Our experience in most rally games is about 60 seconds of frantic sawing at the steering wheel and stabbing at the throttle before unceremoniously slamming the car into a fir tree and reaching for the reset button.
Art of Rally somehow manages to take the exact same sport and present it as a slice of relaxing, zen escapism. It’s like discovering the Dalai Lama can heel and toe in those sandals.
The key is the camera angle, the game is played from a hovering, swooping top-down perspective, which means you have a great view of the stage ahead and are guaranteed to never be caught out by a surprise caution-hairpin-right-don’t-cut-trees-outside.
Freed from the shackles of pacenotes and cockpit cams, you can concentrate on chaining together sequences of glorious, lazy drifts. Combine that with a hazy, dream-like art style and a subtly urgent soundtrack and Art of Rally is essentially meditation for petrolheads.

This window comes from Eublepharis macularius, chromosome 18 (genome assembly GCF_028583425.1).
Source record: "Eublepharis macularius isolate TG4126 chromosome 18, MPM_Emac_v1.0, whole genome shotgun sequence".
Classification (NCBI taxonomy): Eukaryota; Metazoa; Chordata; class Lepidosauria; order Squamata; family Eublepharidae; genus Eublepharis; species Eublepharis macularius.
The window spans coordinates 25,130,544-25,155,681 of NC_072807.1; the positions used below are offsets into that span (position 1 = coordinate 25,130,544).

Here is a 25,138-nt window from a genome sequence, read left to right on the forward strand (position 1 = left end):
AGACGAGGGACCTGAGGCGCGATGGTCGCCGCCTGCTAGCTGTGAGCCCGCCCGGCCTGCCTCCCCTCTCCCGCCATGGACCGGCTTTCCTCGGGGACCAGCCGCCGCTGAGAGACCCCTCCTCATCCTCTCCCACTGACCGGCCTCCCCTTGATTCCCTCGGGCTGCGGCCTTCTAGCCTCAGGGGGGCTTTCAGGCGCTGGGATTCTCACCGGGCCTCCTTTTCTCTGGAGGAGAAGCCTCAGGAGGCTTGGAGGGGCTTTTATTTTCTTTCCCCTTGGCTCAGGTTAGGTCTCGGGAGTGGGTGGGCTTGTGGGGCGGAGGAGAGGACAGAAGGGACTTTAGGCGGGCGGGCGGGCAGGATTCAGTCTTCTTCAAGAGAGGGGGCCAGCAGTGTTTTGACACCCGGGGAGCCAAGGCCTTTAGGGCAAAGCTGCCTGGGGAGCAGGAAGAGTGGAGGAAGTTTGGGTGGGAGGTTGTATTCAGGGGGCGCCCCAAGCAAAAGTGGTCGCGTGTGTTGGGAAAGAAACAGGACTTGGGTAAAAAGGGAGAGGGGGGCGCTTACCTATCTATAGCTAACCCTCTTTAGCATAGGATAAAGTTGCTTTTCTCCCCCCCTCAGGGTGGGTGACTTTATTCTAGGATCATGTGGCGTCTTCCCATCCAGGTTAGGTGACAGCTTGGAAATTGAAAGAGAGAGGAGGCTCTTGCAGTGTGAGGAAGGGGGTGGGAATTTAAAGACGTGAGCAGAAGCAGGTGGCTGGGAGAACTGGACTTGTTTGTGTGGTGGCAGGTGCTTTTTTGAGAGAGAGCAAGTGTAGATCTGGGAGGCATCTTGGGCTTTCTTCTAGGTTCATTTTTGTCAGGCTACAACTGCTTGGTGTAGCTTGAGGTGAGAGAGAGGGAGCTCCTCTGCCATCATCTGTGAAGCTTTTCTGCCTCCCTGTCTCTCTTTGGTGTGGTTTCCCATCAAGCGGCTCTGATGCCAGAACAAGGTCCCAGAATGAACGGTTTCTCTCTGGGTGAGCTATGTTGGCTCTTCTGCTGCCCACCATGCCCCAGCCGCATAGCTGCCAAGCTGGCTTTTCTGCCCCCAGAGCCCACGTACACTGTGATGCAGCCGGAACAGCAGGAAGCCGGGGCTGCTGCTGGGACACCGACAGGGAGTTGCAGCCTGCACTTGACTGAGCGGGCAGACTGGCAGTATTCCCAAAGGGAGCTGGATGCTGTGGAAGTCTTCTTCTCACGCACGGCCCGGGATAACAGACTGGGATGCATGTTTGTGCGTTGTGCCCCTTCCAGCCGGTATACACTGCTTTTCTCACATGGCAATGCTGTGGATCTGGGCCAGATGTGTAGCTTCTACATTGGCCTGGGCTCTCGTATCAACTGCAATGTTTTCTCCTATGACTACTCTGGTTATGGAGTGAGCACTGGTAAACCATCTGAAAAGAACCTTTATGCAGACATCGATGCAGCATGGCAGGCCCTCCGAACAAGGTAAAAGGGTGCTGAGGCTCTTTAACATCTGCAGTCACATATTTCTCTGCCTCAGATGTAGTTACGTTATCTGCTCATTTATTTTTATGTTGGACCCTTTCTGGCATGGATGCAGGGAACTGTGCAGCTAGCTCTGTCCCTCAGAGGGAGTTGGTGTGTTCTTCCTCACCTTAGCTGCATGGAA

It’s evidently built by people with a real love of the sport as well, particularly the golden era of the 80s and early 90s. The selection of polyonal toybox rally cars are all instantly recognisable from the dusty VHS recordings of Rally Report that are cluttering your parents’ attic. There’s a pleasing weight to them all too, making powerslides genuinely satisfying and spots on the global online leaderboards feel well earned.
It’s not a big game, however. Even for US$25 it’s a slight package and the relative simplicity of the stages also robs them of some character, meaning you’ll feel like you’ve seen everything on offer after a couple of hours.
Still, it’s also unlike any rally game we’ve ever played before, in that it actively reduces your heart rate rather than elevating it to dangerous, life-shortening levels.
If you’re looking for something different, or you just have a pacemaker that you’d prefer to keep on the inside of your chest cavity, Art of Rally is worthy of your attention…
STORY Mike Channell